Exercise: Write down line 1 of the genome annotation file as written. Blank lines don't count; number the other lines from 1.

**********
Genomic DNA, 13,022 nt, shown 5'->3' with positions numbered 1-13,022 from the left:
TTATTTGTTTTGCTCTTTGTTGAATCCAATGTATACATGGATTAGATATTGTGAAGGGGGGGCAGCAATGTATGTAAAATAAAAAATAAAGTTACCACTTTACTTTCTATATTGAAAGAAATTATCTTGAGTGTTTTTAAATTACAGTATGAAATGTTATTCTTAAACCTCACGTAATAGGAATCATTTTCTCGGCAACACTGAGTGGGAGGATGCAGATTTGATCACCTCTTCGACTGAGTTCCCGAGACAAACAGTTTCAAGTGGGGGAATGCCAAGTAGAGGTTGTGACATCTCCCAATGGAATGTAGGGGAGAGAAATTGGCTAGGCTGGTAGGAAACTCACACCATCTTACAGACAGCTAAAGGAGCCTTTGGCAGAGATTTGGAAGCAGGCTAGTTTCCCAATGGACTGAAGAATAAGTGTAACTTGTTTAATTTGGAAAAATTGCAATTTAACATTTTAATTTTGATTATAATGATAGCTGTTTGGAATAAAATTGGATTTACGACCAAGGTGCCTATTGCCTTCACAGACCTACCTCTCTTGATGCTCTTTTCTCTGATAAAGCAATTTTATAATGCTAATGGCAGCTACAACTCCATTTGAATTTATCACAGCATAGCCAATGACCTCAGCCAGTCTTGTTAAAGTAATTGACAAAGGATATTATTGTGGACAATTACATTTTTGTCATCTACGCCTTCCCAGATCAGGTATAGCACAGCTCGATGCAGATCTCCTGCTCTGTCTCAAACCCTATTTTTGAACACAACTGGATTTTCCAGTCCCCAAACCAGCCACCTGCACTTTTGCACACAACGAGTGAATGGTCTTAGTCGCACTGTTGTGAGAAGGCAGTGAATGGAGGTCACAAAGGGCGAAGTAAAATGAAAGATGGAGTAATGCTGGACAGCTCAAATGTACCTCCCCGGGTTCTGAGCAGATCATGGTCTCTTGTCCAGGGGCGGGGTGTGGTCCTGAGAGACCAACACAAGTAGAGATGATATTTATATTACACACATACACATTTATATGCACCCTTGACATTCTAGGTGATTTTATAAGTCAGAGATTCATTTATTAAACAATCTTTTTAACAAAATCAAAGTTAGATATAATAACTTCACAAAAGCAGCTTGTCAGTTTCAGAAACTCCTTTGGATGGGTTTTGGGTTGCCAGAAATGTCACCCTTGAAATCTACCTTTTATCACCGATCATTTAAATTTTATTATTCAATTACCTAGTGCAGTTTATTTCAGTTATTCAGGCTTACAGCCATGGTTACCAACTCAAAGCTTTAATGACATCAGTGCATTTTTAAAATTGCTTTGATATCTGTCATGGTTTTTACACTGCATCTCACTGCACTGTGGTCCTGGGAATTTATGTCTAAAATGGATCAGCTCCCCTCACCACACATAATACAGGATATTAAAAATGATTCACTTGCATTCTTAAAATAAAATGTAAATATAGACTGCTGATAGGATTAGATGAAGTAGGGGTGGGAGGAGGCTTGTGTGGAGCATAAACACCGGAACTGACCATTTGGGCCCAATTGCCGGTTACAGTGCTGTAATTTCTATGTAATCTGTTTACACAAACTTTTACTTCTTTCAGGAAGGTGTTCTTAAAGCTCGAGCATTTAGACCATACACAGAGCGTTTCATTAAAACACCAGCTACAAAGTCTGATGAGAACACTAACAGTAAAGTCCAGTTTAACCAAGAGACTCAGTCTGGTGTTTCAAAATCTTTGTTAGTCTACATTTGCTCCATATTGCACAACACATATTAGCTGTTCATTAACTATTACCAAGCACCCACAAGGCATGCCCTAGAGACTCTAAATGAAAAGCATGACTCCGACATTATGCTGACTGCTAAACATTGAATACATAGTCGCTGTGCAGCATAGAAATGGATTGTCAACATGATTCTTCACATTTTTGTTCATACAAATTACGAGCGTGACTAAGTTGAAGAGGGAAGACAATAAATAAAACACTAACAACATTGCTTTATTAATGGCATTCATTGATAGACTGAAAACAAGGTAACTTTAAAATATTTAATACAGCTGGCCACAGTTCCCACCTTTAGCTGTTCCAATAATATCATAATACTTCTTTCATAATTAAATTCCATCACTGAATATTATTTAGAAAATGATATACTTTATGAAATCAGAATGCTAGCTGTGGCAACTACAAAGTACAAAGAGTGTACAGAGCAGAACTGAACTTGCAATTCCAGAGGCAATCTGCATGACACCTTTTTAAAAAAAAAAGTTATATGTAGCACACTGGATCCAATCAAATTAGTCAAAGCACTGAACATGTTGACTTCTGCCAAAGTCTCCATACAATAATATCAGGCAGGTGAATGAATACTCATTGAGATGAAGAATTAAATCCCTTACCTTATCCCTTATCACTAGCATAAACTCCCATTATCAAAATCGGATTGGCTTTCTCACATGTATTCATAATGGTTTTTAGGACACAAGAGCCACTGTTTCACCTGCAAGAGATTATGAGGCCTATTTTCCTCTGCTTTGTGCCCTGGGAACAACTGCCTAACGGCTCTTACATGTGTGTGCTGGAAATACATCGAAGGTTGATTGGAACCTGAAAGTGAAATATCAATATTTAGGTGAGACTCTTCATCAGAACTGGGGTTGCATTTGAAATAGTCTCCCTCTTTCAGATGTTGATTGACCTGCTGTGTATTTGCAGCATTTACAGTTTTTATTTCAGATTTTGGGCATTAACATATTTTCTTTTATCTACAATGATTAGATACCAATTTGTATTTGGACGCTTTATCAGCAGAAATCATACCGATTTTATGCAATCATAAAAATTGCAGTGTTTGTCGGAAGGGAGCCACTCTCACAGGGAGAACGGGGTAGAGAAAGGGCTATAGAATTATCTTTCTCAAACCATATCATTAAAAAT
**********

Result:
Genomic DNA, 13,022 nt, shown 5'->3' with positions numbered 1-13,022 from the left: